She reached into the bowl, everyone else watching with impotent rage. Unsurprisingly she selected my keys.
“How do you know so much about this thing?”
“Because it used to belong to me. Tony here stole it from me, isn’t that right Tony?”
“I’ll get you for this Laura.” Tony’s expression was homicidal, and those of his friends weren’t much better.
“I get the feeling we’ve overstayed our welcome,” I said to my new ally. “Don’t you think we should leave before things get unpleasant?”
She gave me a pitying look. “Things are going to get unpleasant Jerry – it was Jerry wasn’t it?” I nodded and she continued. “The ritual has to be completed, and the next bit’s probably going to freak you out. Best we stay here till it’s over.”
She gave Tony a you-know-what-you-have-to-do look before perching on a nearby chair.
Tony picked up his wife’s earring and handed it to her. “It’s alright Mary,” he told her. “I’ll come and find you in a while.”
“I don’t understand…” she began.
“I’ll explain it all later,” he said. “Leave us be for now. I’ll find you in a few minutes.”
Mary left, hesitant and confused. Tony looked around at his friends and gave them a nod. “Nobody take mine,” he said.
“Why do we have to..?”
“Because it’s what I pay you for.”
I gave my new best friend a questioning look.
“One of the rules,” she said. “The only way you get to take your item from the bowl is if it’s the last one in there and you’re the last one to pick. Can you move over this way a bit, and turn that way? That’s great.”
Under her direction I moved away from Tony, and was now facing him.
The three stooges reached into the bowl and each retrieved a key fob. Tony was the last to pick; his keys the last ones remaining. He reached in and grabbed them.
“Hold tight,” said the lady in red. “Here comes the shit-storm.”
I might have been shocked at her language had the shit-storm not already started, bringing with it a whole new level of shock. The whole world began to spin out of control, my vision blurred then began to pulsate before finally fading to grey. Blood roared in my ears, throbbing along with my blurred vision. My skin began to itch, then to burn, then as I was about to scream, everything went numb. I smelt burning metal, tasted strawberries and cheese. Everything became confused. Sights became sounds, smells became colours, tastes became textures. I screamed a nerve jangling, electric blue sound that tasted of Mozart and sandpaper. Confronted with the choice between madness and oblivion, I reached for the dark abyss, hoping for some respite from the insanity that assaulted my senses. Everything went black.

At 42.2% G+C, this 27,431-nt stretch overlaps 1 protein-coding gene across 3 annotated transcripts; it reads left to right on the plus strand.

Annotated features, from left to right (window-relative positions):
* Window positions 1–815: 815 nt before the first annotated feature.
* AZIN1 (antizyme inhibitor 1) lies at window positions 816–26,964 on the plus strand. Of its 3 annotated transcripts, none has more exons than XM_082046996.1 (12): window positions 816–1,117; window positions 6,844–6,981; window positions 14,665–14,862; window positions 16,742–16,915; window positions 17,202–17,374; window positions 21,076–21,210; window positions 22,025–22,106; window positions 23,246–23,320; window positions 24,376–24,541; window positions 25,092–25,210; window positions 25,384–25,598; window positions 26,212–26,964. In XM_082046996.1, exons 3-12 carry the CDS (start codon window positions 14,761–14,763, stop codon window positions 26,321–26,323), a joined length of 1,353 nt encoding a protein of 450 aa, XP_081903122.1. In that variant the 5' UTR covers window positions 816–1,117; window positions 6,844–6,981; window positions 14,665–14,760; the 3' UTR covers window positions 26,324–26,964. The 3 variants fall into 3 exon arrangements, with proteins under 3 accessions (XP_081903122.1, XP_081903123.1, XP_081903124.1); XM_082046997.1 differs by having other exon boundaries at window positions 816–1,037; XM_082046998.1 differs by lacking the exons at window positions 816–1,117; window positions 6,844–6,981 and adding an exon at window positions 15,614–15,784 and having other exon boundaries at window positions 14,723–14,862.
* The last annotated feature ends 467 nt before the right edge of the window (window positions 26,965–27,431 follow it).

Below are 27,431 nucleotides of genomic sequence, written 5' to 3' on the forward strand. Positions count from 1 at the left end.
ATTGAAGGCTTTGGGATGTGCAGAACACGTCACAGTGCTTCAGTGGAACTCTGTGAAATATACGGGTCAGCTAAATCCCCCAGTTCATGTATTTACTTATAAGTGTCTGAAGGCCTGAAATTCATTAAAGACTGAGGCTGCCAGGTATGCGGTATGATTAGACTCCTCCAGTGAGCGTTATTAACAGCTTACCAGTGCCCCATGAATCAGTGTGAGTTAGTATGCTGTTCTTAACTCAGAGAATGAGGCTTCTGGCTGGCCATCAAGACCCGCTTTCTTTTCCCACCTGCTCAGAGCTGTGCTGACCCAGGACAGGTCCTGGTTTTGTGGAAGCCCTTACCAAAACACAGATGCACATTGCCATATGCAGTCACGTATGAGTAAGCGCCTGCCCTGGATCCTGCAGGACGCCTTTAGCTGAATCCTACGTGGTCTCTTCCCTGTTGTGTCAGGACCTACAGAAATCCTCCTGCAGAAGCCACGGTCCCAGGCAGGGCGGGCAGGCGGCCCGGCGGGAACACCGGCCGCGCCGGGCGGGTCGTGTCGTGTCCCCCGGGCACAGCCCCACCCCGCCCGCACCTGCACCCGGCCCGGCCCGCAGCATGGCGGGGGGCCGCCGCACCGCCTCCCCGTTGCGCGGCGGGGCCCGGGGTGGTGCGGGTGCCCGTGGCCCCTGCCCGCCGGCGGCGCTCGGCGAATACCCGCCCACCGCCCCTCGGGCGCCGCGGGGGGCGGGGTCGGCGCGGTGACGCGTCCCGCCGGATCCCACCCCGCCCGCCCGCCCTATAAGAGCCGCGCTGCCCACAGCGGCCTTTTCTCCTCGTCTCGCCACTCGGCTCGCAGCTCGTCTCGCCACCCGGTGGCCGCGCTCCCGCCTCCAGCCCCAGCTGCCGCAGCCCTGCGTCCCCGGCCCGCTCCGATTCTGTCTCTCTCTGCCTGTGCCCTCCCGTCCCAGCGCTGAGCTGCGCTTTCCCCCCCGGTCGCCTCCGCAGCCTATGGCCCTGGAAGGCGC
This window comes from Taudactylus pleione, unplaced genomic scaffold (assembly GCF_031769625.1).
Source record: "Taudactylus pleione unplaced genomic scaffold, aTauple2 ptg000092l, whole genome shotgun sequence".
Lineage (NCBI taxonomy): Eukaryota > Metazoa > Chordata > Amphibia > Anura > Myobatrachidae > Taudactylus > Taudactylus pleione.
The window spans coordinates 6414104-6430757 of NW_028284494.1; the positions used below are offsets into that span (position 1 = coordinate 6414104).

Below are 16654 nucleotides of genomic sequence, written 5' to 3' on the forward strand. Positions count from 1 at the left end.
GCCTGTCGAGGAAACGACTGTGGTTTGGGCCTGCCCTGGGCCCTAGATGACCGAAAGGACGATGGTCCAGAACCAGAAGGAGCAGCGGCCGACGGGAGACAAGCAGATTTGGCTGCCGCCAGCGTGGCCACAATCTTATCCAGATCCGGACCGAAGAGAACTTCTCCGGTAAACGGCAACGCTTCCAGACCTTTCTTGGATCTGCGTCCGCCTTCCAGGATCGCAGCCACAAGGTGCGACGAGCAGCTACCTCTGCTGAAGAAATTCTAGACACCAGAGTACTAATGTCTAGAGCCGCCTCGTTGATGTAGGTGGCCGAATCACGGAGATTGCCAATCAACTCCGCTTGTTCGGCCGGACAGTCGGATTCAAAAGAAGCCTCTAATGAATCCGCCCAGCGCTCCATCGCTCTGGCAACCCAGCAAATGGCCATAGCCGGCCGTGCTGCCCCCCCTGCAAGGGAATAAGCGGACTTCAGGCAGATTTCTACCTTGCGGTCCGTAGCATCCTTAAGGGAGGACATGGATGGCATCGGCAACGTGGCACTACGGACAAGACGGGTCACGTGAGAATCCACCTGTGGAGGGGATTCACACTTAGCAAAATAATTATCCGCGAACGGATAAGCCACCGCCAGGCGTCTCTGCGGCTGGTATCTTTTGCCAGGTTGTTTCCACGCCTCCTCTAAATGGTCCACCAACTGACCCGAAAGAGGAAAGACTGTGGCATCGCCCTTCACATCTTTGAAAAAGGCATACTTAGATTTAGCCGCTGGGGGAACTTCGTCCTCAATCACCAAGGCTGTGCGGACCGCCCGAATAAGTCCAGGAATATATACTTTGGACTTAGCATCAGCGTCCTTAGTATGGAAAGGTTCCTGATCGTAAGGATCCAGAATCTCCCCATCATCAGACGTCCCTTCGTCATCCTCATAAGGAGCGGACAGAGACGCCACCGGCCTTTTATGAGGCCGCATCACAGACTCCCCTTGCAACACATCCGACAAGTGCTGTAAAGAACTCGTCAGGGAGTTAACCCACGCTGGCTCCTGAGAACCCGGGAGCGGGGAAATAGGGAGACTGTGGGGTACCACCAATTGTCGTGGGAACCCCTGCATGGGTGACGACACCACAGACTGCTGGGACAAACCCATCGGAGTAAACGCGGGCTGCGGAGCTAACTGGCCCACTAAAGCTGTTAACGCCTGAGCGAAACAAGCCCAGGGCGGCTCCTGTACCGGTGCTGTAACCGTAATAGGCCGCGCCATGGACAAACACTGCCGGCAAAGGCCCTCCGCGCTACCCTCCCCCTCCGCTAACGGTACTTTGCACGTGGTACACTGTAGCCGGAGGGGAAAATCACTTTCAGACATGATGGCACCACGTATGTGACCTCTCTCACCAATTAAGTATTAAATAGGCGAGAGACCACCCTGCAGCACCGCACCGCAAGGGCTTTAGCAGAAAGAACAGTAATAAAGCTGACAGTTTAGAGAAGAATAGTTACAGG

I don’t know how long I was unconscious, but it couldn’t have been long. I opened my eyes to see myself wrestling with Tony. The three others lay unconscious on the floor.
Tony was a big man and definitely had the weight advantage, but I was fitter, more supple. I twisted and swept my leg out hoping to trip him, but my body didn’t respond. Instead I felt a strangely sensuous feeling as delicate fabric brushed against my smooth leg. There was a tightness about my chest, and an unnatural weight. I looked down at a swath of red and a cleavage of delicate pale skin. I was sitting somehow. I leapt to my feet, almost falling as my heels refused to go all the way to the ground.
“Shit,” I shouted, with a shrillness I had never heard in my voice. My head felt heavy and clumsy. Everything was wrong.
A crash brought me spinning round. Tony had my body pinned against the wall, his forearm jammed across my throat. How come I could breathe with him doing that? My own eyes stared at me over his shoulder, pleading.
I grabbed the nearest thing to hand – the bowl – and brought it crashing down on Tony’s head. It was heavier than I remembered from earlier, and it slipped out of my grasp at the last moment, falling to the ground even as Tony wilted.
We watched the bowl fall as if in slow motion. The floor was polished hardwood. Rugs here and there but nothing where it fell. It may have already been weakened by the recent mistreatment I’d given it, but either way, contact with the floor was more than it could take. It cracked and fell into two pieces.
It was strange hearing my voice from the outside. All the more so since the words were out of sync with my thoughts.
I watched as my body crouched to retrieve the broken pieces of the bowl. It stood and smiled at me a little ruefully.
“Thanks for the assist, but I wish you’d used something a little less valuable.”
Tony groaned and rolled onto his back.
“Come on, we should get out of here while we can.”
My body reached out to grab my hand and I felt my mind slipping over the edge. I giggled, then giggled again at the bizarreness of the sound.
“Oh no! Don’t do this to me, please.”
I was talking to me again. Everything became disjointed. The room receded, started to spin. Strong arms caught me as I fell. Funny, I never thought of myself as particularly strong before, but here I was carrying myself with apparent ease.
The room spun, but it was different this time. The walls swung back and forth as I was carried out of the room and down the corridor. Memories of my father carrying me to bed swam to the surface. I tried to raise my head, but nothing seemed to work right.
“Could you fetch my car please? She’s had a little too much to drink and I really ought to get her home.”
My voice again, but not me speaking. Who had stolen my voice?